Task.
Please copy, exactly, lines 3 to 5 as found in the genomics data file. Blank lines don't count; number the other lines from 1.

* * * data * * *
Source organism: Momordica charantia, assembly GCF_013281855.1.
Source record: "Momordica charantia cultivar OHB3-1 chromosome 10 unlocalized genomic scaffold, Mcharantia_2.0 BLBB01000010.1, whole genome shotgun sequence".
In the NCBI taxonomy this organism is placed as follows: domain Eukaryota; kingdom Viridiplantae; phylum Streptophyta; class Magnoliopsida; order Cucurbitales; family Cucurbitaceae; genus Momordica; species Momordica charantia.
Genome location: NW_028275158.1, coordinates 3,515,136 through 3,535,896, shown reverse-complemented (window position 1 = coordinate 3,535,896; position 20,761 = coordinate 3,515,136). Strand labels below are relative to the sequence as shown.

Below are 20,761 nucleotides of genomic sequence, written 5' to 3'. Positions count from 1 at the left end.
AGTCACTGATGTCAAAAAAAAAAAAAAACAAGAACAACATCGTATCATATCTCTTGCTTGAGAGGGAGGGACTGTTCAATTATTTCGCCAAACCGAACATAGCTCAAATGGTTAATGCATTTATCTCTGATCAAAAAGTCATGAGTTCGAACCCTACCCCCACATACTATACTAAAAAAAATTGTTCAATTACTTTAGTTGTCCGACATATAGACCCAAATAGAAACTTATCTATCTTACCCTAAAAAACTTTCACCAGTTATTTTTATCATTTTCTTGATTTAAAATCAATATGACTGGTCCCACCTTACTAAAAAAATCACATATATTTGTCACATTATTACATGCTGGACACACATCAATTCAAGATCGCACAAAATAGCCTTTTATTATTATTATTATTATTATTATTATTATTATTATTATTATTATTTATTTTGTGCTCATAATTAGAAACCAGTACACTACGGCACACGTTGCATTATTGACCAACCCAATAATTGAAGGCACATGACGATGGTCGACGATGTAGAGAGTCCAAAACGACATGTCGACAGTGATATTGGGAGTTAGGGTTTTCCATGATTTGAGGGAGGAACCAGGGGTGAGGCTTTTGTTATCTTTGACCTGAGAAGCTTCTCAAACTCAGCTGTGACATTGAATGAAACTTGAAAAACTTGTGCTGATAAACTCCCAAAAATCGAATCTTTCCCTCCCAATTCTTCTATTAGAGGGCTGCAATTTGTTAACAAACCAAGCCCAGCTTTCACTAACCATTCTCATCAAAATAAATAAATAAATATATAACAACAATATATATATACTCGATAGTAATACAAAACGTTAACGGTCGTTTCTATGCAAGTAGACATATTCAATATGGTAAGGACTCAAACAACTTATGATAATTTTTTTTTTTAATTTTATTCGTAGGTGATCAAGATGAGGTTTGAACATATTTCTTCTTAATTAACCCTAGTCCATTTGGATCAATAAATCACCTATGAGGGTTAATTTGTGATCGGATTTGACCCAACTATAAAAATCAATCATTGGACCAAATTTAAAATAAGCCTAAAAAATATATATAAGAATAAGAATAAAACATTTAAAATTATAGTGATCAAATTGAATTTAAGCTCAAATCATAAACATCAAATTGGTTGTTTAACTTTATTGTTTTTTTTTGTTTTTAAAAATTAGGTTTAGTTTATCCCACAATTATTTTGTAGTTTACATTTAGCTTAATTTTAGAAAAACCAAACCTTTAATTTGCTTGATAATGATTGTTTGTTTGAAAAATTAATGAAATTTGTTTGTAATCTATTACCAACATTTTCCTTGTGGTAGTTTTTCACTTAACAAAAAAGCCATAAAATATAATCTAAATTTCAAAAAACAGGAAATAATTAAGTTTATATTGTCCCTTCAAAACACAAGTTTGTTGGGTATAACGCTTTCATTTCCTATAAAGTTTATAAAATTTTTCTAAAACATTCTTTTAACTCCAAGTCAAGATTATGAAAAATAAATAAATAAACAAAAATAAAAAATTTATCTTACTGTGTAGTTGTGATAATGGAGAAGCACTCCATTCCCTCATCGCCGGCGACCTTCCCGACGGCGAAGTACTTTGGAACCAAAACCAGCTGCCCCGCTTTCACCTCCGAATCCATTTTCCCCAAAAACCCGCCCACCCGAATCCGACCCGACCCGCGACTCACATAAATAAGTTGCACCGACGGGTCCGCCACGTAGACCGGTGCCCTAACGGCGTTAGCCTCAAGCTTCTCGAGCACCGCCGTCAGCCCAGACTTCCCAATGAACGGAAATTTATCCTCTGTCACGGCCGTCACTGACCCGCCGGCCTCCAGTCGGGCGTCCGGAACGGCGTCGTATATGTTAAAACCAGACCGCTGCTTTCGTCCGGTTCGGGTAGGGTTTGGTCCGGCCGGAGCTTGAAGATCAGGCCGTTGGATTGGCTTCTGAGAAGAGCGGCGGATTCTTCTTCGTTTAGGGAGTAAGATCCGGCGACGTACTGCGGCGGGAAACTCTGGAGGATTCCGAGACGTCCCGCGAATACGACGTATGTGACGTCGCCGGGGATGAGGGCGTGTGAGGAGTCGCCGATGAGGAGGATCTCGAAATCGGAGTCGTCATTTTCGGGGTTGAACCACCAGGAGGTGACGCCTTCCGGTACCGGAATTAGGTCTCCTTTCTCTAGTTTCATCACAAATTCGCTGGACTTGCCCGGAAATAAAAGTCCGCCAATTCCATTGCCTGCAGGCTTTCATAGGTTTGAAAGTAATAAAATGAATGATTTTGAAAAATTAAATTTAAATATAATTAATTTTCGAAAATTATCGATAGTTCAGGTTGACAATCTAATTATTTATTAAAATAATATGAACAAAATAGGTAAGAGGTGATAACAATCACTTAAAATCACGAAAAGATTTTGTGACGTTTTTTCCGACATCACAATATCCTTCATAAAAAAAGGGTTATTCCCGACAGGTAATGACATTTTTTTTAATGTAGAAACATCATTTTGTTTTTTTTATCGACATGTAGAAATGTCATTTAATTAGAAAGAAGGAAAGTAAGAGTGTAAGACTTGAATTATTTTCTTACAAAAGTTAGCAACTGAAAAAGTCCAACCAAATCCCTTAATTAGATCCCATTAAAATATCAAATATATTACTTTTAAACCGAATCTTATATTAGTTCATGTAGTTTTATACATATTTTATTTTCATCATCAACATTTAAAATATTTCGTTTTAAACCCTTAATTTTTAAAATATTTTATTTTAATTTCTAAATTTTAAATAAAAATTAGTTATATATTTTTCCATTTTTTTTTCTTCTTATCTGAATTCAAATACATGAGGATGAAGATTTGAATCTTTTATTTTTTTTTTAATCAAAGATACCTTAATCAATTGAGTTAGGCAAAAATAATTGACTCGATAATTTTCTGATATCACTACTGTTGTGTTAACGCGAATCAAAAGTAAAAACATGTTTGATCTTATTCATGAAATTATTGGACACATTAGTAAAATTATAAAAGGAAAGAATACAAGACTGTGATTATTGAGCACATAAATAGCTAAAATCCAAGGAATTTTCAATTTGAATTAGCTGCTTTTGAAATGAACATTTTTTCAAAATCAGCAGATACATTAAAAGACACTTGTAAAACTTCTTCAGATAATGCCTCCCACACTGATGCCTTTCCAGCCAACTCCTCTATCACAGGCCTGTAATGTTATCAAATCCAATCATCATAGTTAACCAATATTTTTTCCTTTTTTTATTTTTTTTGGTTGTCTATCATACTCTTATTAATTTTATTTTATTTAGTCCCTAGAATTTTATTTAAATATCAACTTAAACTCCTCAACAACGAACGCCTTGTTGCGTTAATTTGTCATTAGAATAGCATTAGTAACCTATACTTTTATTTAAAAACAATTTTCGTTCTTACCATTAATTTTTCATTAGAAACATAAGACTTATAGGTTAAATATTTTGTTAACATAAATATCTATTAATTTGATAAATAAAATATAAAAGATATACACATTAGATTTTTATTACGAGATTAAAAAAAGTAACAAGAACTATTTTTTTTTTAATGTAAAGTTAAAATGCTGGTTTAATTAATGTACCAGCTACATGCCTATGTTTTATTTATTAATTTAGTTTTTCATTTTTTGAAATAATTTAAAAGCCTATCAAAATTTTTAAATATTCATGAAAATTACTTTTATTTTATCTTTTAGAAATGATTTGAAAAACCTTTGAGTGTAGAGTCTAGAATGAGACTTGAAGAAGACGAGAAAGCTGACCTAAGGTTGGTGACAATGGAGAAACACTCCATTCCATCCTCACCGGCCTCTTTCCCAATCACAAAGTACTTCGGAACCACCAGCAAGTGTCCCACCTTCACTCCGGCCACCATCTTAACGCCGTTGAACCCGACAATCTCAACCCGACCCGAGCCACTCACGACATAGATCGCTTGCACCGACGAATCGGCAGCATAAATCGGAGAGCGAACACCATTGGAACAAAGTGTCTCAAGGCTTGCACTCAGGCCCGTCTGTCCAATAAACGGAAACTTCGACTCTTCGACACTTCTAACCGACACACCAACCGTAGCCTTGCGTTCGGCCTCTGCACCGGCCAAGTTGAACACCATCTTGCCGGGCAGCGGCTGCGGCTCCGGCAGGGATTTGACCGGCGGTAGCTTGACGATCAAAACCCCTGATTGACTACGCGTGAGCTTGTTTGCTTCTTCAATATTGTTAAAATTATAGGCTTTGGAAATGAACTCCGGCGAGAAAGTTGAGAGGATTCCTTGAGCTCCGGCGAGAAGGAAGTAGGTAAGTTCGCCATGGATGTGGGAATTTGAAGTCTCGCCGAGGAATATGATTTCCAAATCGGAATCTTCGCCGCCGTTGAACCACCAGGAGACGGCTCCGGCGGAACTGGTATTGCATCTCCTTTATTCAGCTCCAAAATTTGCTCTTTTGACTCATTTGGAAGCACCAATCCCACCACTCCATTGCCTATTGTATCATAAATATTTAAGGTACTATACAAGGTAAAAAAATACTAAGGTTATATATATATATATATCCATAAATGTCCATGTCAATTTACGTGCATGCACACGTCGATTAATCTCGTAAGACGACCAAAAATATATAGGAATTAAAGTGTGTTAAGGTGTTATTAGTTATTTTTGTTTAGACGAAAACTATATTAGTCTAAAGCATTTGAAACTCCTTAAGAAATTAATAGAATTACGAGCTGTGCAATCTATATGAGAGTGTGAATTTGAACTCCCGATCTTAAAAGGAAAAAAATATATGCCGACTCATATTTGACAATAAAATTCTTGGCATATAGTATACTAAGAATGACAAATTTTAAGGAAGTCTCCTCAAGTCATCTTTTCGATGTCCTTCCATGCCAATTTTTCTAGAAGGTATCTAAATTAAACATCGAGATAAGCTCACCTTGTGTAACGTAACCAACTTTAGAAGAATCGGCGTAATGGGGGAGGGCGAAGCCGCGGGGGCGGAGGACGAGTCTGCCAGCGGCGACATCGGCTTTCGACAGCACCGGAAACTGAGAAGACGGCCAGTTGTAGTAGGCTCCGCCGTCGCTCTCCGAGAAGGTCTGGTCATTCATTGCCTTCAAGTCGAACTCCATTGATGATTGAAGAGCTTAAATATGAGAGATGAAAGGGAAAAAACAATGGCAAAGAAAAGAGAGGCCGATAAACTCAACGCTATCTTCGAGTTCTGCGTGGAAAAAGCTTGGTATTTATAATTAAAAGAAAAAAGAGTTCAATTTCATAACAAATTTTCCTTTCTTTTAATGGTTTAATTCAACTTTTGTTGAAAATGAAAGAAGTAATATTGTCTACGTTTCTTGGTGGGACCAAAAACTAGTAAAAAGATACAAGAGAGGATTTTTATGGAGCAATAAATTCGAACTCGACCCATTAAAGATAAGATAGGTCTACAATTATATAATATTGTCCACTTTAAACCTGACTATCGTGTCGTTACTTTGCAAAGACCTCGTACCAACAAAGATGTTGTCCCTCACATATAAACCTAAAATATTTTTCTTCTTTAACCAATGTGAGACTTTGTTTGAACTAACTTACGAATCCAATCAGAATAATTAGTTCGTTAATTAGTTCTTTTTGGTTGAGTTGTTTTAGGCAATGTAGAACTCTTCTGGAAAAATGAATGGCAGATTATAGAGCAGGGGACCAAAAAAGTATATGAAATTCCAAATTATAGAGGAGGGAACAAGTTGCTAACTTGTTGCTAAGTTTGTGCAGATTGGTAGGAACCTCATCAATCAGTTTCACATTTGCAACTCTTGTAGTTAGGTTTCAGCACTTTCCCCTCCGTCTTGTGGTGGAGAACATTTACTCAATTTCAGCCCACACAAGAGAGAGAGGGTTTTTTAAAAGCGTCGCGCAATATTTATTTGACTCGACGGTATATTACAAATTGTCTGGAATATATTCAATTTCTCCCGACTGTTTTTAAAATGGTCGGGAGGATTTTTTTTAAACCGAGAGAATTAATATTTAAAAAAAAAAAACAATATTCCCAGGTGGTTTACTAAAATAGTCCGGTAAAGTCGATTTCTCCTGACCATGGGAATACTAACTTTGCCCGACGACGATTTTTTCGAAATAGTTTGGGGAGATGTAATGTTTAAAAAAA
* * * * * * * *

In the NCBI taxonomy this organism is placed as follows: domain Eukaryota; kingdom Viridiplantae; phylum Streptophyta; class Magnoliopsida; order Cucurbitales; family Cucurbitaceae; genus Momordica; species Momordica charantia.
Genome location: NW_028275158.1, coordinates 3,515,136 through 3,535,896, shown reverse-complemented (window position 1 = coordinate 3,535,896; position 20,761 = coordinate 3,515,136). Strand labels below are relative to the sequence as shown.

Below are 20,761 nucleotides of genomic sequence, written 5' to 3'. Positions count from 1 at the left end.